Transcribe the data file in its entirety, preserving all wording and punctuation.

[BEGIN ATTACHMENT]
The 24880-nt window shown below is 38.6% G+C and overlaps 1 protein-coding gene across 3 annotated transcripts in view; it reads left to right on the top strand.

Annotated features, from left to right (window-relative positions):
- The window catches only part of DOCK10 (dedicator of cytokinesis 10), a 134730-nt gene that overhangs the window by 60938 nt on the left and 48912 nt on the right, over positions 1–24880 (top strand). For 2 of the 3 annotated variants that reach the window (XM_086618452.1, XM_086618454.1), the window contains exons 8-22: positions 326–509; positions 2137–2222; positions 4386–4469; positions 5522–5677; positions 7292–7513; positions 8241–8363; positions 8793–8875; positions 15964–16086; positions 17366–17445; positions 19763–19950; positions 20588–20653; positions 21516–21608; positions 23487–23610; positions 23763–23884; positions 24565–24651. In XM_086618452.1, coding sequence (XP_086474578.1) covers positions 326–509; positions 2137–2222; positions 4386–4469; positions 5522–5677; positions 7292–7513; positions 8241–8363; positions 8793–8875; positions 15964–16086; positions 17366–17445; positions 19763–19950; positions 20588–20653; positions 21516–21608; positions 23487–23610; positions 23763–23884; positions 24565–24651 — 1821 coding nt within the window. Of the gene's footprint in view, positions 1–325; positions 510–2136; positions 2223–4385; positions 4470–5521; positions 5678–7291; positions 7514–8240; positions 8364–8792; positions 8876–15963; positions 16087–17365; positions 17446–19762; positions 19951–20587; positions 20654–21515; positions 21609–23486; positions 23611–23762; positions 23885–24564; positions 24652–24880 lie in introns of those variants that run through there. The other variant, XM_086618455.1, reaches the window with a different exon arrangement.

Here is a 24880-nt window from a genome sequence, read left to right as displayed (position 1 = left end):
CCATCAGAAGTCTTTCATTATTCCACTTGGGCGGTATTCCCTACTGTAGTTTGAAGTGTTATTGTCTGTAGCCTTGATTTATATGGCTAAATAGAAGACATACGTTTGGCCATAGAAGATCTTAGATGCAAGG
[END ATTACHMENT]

The 24880-nt window shown below is 38.6% G+C and overlaps 1 protein-coding gene across 3 annotated transcripts in view; it reads left to right on the top strand.

Annotated features, from left to right (window-relative positions):
- The window catches only part of DOCK10 (dedicator of cytokinesis 10), a 134730-nt gene that overhangs the window by 60938 nt on the left and 48912 nt on the right, over positions 1–24880 (top strand). For 2 of the 3 annotated variants that reach the window (XM_086618452.1, XM_086618454.1), the window contains exons 8-22: positions 326–509; positions 2137–2222; positions 4386–4469; positions 5522–5677; positions 7292–7513; positions 8241–8363; positions 8793–8875; positions 15964–16086; positions 17366–17445; positions 19763–19950; positions 20588–20653; positions 21516–21608; positions 23487–23610; positions 23763–23884; positions 24565–24651. In XM_086618452.1, coding sequence (XP_086474578.1) covers positions 326–509; positions 2137–2222; positions 4386–4469; positions 5522–5677; positions 7292–7513; positions 8241–8363; positions 8793–8875; positions 15964–16086; positions 17366–17445; positions 19763–19950; positions 20588–20653; positions 21516–21608; positions 23487–23610; positions 23763–23884; positions 24565–24651 — 1821 coding nt within the window. Of the gene's footprint in view, positions 1–325; positions 510–2136; positions 2223–4385; positions 4470–5521; positions 5678–7291; positions 7514–8240; positions 8364–8792; positions 8876–15963; positions 16087–17365; positions 17446–19762; positions 19951–20587; positions 20654–21515; positions 21609–23486; positions 23611–23762; positions 23885–24564; positions 24652–24880 lie in introns of those variants that run through there. The other variant, XM_086618455.1, reaches the window with a different exon arrangement.

Here is a 24880-nt window from a genome sequence, read left to right as displayed (position 1 = left end):
CCATCAGAAGTCTTTCATTATTCCACTTGGGCGGTATTCCCTACTGTAGTTTGAAGTGTTATTGTCTGTAGCCTTGATTTATATGGCTAAATAGAAGACATACGTTTGGCCATAGAAGATCTTAGATGCAAGG